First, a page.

By Danielle A. Martin
Rick Borges knew at a young age that he was going to be a farmer.
It was something his great grandfather, grandfather and father did before him.
“As I grew up, raised on the farm, every weekend all summer I spent it out in the open, on the farm helping my dad and my grandfather,” Borges said. “When I went to school, going though classes and being indoors made me realize I don’t like being indoors. I do not want to be in an office, I want to be out in the open and that is what solidified my role in life.”
Borges now continues the legacy generations before him started with his son, Greg. The family farms cotton on the west side of Tulare.
“We are two years away from being on the same piece of property for 100 years,” Borges said, “It makes me so proud having him here and wanting to continue this on. He had different aspirations when he was away in college but when he came back he realized, as I did early on, out on the ranch back home is the best place to be.”
Whether it’s the memories Borges creates with his son or the nostalgia he gets from farming with his father and grandfather, he truly appreciates the simple joys farming gives him.
“…going back old school, going back to when I grew up, in the open air, with the smell of fresh cut hay, fresh-tilled soil and sitting on a tractor with no radio, alone with your thoughts, just makes me feel great,” Borges said. “That’s why my heart drew me to stay in agriculture.”
Each member of the Borges family was at the World Ag Expo Show (earlier this week) either as volunteers or exhibitors.
The Borges family is also part of the 97 percent of farming operations owned by families. Farmers agree it’s the tradition and the bond that has kept businesses in the family generation after generation.
“Those of us who have been in agriculture, especially here in Central California, are some of the luckiest people in the world,” said Steve Malanca, creator of My Job Depends On Ag campaign. “We would like people to realize that agriculture is family farms.”
But, keeping a family farm alive is becoming another challenge farmers are facing. Individuals in the agriculture industry are also fighting battles with regulations, foreign competitors, trade and in California, water.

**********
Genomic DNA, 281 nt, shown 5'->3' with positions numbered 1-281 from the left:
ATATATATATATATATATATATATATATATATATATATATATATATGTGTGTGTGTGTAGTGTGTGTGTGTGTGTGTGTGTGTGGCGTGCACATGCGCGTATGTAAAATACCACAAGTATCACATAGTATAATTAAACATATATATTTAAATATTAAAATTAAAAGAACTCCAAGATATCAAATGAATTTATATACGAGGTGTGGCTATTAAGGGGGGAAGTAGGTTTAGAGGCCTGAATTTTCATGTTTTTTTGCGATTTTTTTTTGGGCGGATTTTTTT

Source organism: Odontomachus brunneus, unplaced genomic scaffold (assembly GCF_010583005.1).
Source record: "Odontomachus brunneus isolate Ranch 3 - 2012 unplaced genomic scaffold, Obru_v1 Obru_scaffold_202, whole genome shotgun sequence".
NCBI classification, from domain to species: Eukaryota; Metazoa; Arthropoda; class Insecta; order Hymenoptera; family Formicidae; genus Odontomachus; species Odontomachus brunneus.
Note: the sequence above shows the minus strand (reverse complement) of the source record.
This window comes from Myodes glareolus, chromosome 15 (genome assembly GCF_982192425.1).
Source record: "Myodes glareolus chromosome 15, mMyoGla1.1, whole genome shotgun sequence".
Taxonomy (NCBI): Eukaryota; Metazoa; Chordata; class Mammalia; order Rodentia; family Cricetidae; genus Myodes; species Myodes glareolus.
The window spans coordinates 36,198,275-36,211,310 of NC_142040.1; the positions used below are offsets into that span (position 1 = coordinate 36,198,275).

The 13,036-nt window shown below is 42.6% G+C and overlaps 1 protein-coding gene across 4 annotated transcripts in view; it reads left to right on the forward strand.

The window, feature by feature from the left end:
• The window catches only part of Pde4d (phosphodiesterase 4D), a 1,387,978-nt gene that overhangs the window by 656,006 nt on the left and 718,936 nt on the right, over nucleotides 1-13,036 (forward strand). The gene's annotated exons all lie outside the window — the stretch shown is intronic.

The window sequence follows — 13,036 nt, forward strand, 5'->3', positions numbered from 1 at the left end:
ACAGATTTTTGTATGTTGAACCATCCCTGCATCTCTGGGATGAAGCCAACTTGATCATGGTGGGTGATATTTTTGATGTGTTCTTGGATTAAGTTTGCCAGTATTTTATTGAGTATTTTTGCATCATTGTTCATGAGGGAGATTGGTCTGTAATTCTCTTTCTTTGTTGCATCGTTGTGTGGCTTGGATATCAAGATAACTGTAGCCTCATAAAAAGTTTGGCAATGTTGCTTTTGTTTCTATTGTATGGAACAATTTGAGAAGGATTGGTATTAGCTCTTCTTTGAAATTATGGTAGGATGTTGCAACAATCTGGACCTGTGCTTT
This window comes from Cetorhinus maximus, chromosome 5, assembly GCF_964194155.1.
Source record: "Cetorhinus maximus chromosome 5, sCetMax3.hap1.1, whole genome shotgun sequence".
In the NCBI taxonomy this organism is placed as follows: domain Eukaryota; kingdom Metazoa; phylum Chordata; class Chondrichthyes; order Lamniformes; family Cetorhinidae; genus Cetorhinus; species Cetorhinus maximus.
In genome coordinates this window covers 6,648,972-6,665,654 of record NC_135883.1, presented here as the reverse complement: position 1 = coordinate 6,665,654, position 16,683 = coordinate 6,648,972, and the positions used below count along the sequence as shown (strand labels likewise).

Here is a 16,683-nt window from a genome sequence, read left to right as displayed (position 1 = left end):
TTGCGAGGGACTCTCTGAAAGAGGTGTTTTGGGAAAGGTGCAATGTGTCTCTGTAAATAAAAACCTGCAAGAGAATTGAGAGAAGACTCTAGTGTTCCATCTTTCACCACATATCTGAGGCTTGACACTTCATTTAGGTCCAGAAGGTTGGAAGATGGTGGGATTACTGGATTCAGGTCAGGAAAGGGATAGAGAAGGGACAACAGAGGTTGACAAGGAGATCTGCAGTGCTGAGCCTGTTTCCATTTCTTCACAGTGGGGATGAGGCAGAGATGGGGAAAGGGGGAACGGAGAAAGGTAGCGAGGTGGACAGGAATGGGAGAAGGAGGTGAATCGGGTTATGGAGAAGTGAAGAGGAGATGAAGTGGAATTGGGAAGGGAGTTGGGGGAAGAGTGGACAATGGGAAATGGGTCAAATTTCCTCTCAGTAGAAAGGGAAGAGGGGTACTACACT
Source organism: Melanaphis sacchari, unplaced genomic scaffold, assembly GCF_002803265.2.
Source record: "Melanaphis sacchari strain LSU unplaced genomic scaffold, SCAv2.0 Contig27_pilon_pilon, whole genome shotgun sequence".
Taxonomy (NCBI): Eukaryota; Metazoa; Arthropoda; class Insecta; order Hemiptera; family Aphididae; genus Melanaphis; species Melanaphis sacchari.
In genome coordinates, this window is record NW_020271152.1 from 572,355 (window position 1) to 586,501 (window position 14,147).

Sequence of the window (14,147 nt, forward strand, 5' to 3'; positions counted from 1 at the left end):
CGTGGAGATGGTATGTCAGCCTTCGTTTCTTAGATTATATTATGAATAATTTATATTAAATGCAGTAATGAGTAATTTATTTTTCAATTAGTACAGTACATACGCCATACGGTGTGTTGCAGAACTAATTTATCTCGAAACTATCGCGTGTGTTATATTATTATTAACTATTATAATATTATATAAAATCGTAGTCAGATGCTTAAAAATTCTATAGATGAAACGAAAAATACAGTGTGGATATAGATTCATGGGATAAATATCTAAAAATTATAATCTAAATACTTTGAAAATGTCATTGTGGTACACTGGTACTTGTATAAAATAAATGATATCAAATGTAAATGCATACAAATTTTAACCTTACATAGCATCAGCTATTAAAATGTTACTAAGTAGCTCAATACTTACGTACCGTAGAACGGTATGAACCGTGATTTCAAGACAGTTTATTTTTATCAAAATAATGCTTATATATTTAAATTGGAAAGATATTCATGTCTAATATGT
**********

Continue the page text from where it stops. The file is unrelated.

Young adults born into a family farming operation or the agriculture industry are seeking careers with fewer hurdles, Malanca said.
“I can tell you that the generation that created these millennials today have a perception that agriculture things are so tough, especially in this state and the thing that we deal with is almost insurmountable,” Malanca said.
For those interested in a career in agriculture, Malaca compared opportunities in the Central Valley to tech opportunities in Silicon Valley. He argued because of its diversity, the Valley is a great place for first time farmers.
Programs such as Future Farmers of America and universities with agriculture programs encourage students that the industry can be just as rewarding and is filled with opportunity.
Genevieve Regli, California FFA state officer, is a fifth-generation dairy farmer.
“The day after I was born I was dragged home to the farm and since then part of my daily routine was feeding calves, getting up at 6 a.m., moving irrigation, milking cows, you name it, we did it,” Regli said. “Ever since then, I’ve had such a passion for agriculture and that background really helped foster that.”
She used her story as a dairy farmer and student to educated and promote the industry to young people at the farm show.
“The actual average age of a farmer is 58 years old. And while you see young students interested in agriculture, it’s not the actual production side of things,” she said. “It could be ag marketing or ag lobbying.”
Her family motto is simple.
“Faith, family and agriculture was our way of life,” Regli said. “…97 percent of the world’s agriculture is family-owned and operated and that plays such a huge factor in making sure the youth know, maybe they aren’t a fifth-generation farmer, but they can be a first-generation farmer.”